Ian Paisley has gone the way of all flesh and stands accused of being seduced by power.
Once it was O'Neill Must Go, Chichester-Clark Must Go, Faulkner Must Go. Even the Ulster Unionists had to go but now, Paisley himself Must Go.
I once carried an O'Neill Must Go placard at a rally whose speaker was Free Presbyterian minister Rev William Beattie.
Paisley was then in prison and Beattie carried the torch and remained faithful to an old fashioned gospel and a reactionary Protestant Unionist Party. He kept the PUP name alive when Paisley was virtually persuaded to revise his politics and enter the modern world.
The party name was changed and left of centre policies were to be introduced but the DUP was to remain to the right on the constitutional issue. But this was going against the grain and many followers were unconvinced.
Dessie Boal, a top lawyer, shrewd politician, vicious critic of O'Neill Unionism and close ally and friend of Paisley, wanted the party to leave petty sectarian point-scoring and religious rhetoric behind. He wanted to drive a new agenda but the gulf between his unconventional, free thinking radicalism and Paisley's right-wing, contentious fundamentalism went too deep.
The politics of Paisleyism can only be properly understood in the context of religious dogma primarily directed against Rome and against compromisers.
Politics and religion were merged into what some former adherents described as a commitment to a 'sacral Ulster', for which they were prepared to die. They imagined that Paisley would also fight to the last drop of their blood.
Ulster nationalism and Protestant fundamentalism were fused together and Ulster was presented as the last bastion of evangelical Protestantism. God had a special plan for Ulster that would bring about the spiritual re-birth of Britain.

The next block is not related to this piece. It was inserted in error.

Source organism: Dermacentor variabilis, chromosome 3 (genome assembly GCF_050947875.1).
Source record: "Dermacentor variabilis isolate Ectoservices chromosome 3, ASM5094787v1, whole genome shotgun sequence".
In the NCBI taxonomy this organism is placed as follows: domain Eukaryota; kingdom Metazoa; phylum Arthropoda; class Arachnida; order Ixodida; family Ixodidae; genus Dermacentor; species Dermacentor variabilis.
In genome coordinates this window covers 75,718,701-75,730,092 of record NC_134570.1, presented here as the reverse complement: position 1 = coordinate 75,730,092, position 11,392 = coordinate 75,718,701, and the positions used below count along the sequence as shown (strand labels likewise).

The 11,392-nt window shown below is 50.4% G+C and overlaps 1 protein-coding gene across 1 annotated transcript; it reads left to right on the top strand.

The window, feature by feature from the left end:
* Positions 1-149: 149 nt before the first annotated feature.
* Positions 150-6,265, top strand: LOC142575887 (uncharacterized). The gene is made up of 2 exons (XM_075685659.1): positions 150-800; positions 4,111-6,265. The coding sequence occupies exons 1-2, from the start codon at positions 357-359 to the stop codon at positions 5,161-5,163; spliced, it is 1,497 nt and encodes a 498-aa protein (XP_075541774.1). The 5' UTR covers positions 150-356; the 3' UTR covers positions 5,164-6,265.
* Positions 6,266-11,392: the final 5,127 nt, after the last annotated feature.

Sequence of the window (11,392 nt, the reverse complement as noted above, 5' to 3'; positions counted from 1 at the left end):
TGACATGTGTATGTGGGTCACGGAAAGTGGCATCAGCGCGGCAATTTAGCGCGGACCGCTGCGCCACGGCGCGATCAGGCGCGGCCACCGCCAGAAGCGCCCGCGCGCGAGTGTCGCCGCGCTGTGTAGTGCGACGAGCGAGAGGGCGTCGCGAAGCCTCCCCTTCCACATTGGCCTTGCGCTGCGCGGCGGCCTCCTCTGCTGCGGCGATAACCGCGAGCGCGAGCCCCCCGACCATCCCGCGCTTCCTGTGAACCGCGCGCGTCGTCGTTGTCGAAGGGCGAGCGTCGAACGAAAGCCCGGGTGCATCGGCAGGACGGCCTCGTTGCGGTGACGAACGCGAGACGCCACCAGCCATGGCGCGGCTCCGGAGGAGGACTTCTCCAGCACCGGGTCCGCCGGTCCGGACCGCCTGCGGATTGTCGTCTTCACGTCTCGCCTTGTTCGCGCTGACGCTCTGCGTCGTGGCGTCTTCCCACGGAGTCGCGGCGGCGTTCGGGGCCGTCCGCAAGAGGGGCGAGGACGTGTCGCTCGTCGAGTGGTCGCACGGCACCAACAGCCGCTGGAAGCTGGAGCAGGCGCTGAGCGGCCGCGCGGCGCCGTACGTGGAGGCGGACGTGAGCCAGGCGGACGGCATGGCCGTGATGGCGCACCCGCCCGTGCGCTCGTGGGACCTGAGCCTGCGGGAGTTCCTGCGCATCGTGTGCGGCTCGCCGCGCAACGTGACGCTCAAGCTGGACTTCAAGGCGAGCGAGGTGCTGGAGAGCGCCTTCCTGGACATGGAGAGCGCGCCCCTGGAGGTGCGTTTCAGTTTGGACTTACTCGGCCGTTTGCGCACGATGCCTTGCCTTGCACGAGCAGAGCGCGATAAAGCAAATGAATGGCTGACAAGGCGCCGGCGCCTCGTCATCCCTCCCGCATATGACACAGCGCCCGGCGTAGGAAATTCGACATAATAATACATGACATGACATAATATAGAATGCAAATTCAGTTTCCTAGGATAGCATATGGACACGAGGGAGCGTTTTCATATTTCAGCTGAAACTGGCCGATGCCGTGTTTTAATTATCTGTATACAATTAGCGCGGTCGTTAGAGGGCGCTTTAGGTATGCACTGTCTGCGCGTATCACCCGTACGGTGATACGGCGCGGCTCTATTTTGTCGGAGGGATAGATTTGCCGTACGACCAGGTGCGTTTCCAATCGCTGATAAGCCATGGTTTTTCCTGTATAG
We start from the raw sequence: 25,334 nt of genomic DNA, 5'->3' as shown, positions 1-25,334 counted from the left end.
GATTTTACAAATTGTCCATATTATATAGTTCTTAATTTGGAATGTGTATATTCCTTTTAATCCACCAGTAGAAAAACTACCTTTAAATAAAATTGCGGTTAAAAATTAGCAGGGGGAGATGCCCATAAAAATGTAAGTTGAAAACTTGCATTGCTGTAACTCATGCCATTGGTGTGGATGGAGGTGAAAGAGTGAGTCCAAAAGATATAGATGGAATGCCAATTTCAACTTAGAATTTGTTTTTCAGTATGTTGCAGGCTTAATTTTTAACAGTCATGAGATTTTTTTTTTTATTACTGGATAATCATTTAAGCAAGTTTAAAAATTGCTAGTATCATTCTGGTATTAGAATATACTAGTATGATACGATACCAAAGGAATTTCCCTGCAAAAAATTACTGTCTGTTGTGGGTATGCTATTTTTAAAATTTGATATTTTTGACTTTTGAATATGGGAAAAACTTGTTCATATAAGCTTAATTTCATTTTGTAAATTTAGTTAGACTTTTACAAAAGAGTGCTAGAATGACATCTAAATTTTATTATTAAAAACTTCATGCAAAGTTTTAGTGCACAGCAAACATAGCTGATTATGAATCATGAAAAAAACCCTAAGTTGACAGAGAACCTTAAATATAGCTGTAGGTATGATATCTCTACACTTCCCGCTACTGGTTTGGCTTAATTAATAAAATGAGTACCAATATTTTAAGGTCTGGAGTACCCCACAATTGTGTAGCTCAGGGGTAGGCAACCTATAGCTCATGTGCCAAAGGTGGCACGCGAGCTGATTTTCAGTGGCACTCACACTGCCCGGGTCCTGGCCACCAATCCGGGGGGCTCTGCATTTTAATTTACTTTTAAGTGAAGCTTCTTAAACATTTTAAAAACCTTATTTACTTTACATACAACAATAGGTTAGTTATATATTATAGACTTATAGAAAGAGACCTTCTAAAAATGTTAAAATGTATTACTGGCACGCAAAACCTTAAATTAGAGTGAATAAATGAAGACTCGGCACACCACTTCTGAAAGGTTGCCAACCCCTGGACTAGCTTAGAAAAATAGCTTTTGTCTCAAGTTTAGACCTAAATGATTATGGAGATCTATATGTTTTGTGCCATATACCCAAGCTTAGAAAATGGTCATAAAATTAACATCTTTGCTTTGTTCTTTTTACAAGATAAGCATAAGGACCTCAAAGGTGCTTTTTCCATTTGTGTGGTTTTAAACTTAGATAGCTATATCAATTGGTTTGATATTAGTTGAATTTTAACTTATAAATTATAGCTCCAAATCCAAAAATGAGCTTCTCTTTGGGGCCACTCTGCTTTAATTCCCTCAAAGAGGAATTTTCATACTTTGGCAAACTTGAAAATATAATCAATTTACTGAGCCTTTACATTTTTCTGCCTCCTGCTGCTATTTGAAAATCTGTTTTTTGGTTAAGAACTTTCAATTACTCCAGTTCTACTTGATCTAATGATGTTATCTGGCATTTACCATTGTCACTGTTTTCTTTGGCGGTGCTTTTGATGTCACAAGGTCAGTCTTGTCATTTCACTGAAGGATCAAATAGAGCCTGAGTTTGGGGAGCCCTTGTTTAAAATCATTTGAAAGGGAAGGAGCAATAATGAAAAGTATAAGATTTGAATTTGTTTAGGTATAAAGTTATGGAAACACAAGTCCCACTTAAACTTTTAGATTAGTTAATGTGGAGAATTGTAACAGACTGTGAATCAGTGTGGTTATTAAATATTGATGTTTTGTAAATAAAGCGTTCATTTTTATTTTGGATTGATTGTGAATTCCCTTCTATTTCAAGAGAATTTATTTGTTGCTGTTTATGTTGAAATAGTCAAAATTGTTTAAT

But Paisley insisted, 'I am not a prophet, nor the son of a prophet' and perhaps wisely refrained from taking clear positions on such issues.
Although he toyed with and for a time seemed to go along with Boal's federal Ireland proposals, in the end he chickened out. Generally he seemed to avoid risks and so one former ally described him as a moral coward.
By avoiding clear-cut public stands on certain issues he could change without appearing to do so – until now.
After years of politicking about Romish, ecumenical, IRA plots to destroy Ulster he now sits with former arch-enemies as partners in government with only fig leaves for cover.
Many years ago Paisley successfully decided to milk the European Community – the supposed Beast of Revelation – for Ulster. But sharing power with Sinn Féin is different. It is too close to home and his people have not been prepared.
Because of his life-long lambasting of those who seek compromise as Lundies, he has built on sand. His about-face is so catastrophic it could lead to his eventual demise politically and religiously.
Lundy is now the Big Man himself. His people are bruised and confused and many don't where to turn or how to react.
The DUP's use of the rhetoric of others to justify the dramatic change of course is unconvincing. Critics may have been subdued but resentment lurks just beneath the surface.
Many adherents have been stunned into silence by the Chuckle brothers' love-in, but their anxiety is beginning to find expression and Peter Robinson is already seeking a lifeline from the DUP's traditional saviours – the UUP.
Sinn Féin faces similar problems but they saw the writing on the wall long ago and engaged in all kinds of consultations to turn their ship around. The DUP in contrast waited until a structure was built by someone else. Paisley then hopped aboard like the proverbial cuckoo into the well-constructed nest.
The magnitude of Paisley's betrayal is difficult to comprehend for those who don't know his church people.
Most are simple believers who would hesitate before trusting human flesh and whose guide is the Bible only. Some do election work because they see their leader as God's man for the hour.
Now doubts dangle about the mantle of the anointed leader. Ian Paisley should take his own advice, adorn sackcloth and ashes and lead by example – not by repenting for accepting the post of first minister but for misleading the people for so long.
This would not be easy for a politician, but Ian Paisley is a church leader and should be able to eat humble pie.